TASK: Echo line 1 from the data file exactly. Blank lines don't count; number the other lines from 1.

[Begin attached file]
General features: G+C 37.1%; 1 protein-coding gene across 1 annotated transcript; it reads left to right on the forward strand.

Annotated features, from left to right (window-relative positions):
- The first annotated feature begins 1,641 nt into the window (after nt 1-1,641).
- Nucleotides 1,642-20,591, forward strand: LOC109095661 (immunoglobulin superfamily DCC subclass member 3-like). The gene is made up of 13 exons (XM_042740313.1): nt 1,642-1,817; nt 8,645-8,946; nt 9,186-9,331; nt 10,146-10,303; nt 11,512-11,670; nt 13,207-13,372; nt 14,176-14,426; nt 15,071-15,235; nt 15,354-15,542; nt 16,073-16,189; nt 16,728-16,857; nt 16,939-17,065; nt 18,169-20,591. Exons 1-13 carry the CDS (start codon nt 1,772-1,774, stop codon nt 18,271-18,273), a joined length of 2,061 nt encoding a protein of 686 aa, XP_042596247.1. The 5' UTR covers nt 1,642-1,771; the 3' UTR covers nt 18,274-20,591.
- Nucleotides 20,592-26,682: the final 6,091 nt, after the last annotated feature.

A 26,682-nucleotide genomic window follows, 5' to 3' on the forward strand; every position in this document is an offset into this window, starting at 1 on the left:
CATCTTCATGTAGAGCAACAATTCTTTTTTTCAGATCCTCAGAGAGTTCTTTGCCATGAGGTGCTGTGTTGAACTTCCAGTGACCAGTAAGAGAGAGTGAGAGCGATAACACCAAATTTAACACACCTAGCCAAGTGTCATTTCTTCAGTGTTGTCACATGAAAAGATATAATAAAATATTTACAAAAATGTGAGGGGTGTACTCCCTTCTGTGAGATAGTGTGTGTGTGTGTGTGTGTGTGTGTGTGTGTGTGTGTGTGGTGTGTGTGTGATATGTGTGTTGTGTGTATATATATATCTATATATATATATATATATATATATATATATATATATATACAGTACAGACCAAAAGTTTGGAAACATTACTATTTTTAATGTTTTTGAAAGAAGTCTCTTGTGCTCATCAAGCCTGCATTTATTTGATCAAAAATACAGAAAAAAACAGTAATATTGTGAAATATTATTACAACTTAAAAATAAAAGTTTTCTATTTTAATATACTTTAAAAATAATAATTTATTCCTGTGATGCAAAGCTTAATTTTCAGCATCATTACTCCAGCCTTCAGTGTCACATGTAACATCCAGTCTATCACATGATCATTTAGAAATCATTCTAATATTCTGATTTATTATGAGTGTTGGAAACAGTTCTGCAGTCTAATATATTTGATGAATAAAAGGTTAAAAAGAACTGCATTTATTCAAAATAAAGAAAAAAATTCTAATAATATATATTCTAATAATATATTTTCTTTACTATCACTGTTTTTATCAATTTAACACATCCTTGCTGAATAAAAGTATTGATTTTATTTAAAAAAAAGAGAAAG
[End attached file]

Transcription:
General features: G+C 37.1%; 1 protein-coding gene across 1 annotated transcript; it reads left to right on the forward strand.